I had honestly hoped the show could turn the snooze-inducing pace of its first two seasons around and come back with a groundbreaking third, but nothing ever materializes. The first few episodes had me truly hopeful, with Helen ratcheting up the aggression towards ARC with an veritable army of goons and strong-armed tactics to wreck the team, but poof -- the story arc gets unceremoniously (and unfortunately) resolved by a bizarre twist that only serves to aggravate. Then the revolving cast door swings open, abandoning all hope for those who pass through its gates.

Primeval: Volume Two isn't bad by any stretch of the imagination. It just isn't good. Not even a little bit. Everything is here for an enjoyable action drama -- decent special effects, a large cast, gunfights and explosions, and a rich and rapidly evolving mythology and universe of monsters, creatures, and invaders. Why it fails so utterly to engage is a mystery I simply fail to answer. On paper -- and here I go again -- it really should be a great show. Oh, the sweet disappointments of life.

Like Primeval: Volume One, the technical presentation here is average at best. Black levels are improved, but the muted and washed-out palate still muddles the picture. The picture is a bit less grainy this time around, but the image lacks the sharpness and crisp lines we expect; too soft and hazy, with aggressive use of soft filters to create bizarre visual effects and simulate different timeline locations. Again, the mix is stereo only, with an energetic orchestral/hard rock score constantly churning and roaring along the action. Dialogue is clear and clean, with acceptable bass response for an adventure show.

Extras are on par with the previous set. We get three episode commentary tracks this time, which is an increase, but the two standalone features ("Cutter's Odyssey" and "Genesis of a Creature") only run about 20 minutes each, which is a decrease from last time. You trade the one for the other, so no harm done.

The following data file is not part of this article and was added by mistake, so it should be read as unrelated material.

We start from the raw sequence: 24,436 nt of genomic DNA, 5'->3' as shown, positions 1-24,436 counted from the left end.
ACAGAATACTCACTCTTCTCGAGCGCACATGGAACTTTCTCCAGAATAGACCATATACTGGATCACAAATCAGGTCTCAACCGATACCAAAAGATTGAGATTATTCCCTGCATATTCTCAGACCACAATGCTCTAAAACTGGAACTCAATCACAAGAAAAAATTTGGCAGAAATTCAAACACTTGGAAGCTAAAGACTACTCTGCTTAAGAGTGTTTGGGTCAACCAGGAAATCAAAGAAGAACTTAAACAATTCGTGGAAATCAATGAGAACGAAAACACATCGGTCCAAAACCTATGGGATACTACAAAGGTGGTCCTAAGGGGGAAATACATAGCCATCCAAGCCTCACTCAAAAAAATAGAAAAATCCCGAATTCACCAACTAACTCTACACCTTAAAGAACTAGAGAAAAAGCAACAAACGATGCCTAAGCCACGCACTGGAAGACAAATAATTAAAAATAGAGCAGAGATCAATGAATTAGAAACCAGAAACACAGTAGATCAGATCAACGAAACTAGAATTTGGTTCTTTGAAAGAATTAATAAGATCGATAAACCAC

The Rebuttal Witnesses

I admit that the chief villain (or villainess to be exact) is pretty darn effective. Helen, the crazy ex-wife, may just be the show's crowning achievement. A character so full of vitriol and deception, she oozes evil with every appearance, but acts confused and crazy and innocent just enough to make you think twice about her motives -- and then she shoots you in the face.

As villains go, she's a humdinger. She actually starts to make the show interesting, especially towards the end, raising the stakes quite significantly against the ARC team -- almost into areas audiences might constitute "enjoyment." Just a little bit at the end there.

Closing Statement

After a ratings decline and a total lack of money to pay for the million-dollar-per-episode production costs, ITV cancelled Primeval at the end of this season, a kick in the teeth for fans to be sure, as the show ended on a cliffhanger. Interestingly enough, the latest news is that two more seasons will be funded by international partnership and will be back in production. So if you're a fan of the show, good news there -- it'll live on.

Maybe the new overseers will manage to revive the franchise into something worth following. In its current iteration, Primeval certainly has good ideas and lofty ambitions, but lacks the polish and finesse to execute them consistently. Things slowly start to improve towards the end, but frankly, there are just far too many better shows on television right now that people could be watching with their limited time. Why waste time with the stragglers?

The Verdict

Guilty. But boy, Hannah Spearritt is cute. Can I award points for that?

(Editor's note: No, you can't.)

Darn it.

Review content copyright © 2009 Adam Arseneau; Site layout and review format copyright © 1998 - 2016 HipClick Designs LLC

Scales of Justice
Video: 86
Audio: 88
Extras: 60
Acting: 68
Story: 68
Judgment: 74

Perp Profile
Studio: BBC Video
Video Formats:
* 1.78:1 Anamorphic

Audio Formats:
* Dolby Digital 2.0 Stereo (English)

* English

Running Time: 445 Minutes
Release Year: 2008
MPAA Rating: Not Rated

Distinguishing Marks
* Episode Commentaries
* Featurettes

* IMDb

* Official Site